Contribution to sea rise

Ocean temperatures and circulation patterns are the key governing factor in driving WAIS dynamics during warmer than present Late Quaternary (past ~2.5 million years) super interglacials.


Determine the Late Quaternary ice sheet contribution to sea level in response to past temperature that were similar to those anticipated under near-future climates.

Although orbital parameters during interglacial periods were different from today, their warmer temperatures allow insights into past sensitivity of WAIS to climates that were like those projected under the Paris agreement target. Sea level reconstructions imply that WAIS and GIS were significantly smaller during these interglacials and imply a high sensitivity to small temperature increases. However, the ice volume loss and meltwater contribution from each ice sheet is still debated. New geological data from our proposed drill sites near the grounding zone of WAIS in the Ross Sea are required to determine whether WAIS completely or only partially collapsed during Quaternary interglacials. Outcomes will provide important targets for ice sheet modelling and will ultimately improve our ability to simulate sea level fingerprints as they are highly dependent on the location of ice mass loss with important societal implications.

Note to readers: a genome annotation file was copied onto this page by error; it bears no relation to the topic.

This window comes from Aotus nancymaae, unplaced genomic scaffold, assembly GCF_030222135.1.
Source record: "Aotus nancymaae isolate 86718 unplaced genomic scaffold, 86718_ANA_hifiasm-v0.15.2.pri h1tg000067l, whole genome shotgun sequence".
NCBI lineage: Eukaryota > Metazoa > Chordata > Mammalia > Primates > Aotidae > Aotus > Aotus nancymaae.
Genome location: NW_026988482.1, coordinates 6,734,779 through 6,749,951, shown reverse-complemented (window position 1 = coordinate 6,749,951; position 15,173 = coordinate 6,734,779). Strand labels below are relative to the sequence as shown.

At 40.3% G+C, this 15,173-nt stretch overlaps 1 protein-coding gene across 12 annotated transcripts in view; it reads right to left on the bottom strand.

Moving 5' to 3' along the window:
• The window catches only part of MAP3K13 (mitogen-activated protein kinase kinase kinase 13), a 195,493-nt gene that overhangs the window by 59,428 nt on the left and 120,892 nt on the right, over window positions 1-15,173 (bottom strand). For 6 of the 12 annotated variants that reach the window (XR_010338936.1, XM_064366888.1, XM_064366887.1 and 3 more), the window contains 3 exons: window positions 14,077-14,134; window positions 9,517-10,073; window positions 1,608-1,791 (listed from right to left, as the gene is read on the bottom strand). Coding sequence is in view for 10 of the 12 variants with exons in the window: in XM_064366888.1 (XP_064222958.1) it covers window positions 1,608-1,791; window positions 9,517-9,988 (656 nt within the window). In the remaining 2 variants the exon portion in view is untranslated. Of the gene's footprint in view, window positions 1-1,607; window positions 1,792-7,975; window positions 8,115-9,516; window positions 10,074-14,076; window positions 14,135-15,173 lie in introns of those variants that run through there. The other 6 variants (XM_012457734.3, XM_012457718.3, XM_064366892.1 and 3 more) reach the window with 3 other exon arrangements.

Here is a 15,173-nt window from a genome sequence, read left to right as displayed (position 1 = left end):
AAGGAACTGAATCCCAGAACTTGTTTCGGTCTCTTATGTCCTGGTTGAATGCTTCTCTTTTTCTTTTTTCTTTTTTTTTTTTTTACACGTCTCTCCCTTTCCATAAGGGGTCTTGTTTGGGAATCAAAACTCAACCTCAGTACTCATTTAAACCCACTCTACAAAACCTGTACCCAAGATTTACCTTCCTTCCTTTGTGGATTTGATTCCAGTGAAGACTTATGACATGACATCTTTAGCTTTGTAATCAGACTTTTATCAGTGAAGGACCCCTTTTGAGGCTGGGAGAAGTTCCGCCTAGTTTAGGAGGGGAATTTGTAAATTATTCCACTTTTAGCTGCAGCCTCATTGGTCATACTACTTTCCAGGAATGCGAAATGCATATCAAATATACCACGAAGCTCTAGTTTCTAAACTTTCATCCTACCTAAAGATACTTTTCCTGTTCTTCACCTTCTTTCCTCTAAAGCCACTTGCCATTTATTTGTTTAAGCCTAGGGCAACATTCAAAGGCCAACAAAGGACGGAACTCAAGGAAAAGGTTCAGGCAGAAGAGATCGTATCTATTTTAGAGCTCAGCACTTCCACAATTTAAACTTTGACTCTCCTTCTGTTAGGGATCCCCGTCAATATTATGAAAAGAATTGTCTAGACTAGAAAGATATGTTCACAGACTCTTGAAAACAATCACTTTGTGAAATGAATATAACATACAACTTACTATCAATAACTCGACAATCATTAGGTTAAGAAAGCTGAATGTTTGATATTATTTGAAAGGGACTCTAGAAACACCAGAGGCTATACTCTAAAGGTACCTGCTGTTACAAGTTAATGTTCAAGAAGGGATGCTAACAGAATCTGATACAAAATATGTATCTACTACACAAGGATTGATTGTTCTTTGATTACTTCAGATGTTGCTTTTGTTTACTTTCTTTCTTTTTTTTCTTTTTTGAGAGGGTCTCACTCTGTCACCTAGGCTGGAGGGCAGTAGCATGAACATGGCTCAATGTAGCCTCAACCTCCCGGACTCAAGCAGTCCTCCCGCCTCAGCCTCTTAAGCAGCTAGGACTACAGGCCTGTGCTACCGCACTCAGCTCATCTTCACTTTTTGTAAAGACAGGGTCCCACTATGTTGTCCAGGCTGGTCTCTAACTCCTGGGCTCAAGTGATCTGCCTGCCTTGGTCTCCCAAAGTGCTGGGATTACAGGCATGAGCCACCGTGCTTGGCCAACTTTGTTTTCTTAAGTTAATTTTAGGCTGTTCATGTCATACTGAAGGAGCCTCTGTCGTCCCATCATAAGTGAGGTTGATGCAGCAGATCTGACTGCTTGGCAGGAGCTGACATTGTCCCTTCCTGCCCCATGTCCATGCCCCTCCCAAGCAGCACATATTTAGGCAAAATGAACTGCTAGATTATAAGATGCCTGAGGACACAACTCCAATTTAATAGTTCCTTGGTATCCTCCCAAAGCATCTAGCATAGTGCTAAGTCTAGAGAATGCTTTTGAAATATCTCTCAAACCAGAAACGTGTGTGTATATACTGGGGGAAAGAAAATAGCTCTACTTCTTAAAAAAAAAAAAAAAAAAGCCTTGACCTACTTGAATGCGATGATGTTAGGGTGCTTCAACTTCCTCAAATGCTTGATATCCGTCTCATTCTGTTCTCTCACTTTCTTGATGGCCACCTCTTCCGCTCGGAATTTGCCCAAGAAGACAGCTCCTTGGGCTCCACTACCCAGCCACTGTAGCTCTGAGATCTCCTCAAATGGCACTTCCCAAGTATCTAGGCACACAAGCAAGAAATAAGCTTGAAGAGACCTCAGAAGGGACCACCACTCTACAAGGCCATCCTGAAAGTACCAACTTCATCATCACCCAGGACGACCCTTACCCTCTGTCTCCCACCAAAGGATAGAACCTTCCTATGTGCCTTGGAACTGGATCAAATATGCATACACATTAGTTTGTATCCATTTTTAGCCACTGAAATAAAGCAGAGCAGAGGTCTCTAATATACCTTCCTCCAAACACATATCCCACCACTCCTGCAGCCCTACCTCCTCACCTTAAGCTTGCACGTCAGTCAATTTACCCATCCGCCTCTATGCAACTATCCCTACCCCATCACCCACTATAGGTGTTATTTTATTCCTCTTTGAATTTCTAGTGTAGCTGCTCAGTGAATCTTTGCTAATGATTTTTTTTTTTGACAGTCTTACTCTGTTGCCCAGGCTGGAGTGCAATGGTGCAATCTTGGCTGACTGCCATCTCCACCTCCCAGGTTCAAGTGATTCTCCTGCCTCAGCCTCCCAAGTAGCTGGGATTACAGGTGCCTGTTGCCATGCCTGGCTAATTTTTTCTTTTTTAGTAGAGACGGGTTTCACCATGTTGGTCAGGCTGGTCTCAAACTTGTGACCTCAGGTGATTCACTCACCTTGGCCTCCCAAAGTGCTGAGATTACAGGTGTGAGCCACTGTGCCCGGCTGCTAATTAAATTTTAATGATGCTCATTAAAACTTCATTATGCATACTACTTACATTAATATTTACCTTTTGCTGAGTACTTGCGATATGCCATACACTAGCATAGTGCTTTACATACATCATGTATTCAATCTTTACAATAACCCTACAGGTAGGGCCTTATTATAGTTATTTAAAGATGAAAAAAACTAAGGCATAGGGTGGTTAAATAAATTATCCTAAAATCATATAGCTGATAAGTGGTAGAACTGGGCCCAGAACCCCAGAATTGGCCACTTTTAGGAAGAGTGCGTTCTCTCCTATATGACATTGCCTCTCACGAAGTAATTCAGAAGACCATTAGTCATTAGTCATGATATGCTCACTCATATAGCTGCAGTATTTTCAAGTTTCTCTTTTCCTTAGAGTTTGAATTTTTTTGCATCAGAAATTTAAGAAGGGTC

Key Questions

  1. Did WAIS contribute to sea level rise observed during the most recent interglacial (MIS 5)?

  2. Did WAIS contribute to sea level rise during other Late Quaternary “super interglacials” (e.g., MIS 11 and 31)?

  3. What were the environmental conditions in the inner Ross Sea during Late Quaternary interglacials (e.g., ocean temperature, sea ice presence/absence)?

Workshop Report: Sensitivity of the West Antarctic Ice Sheet to +2 °C (SWAIS 2C)

The Sensitivity of the West Antarctic Ice Sheet to a Warming of 2 ∘C (SWAIS 2C) Project aims to understand past and current drivers and thresholds of WAIS dynamics...

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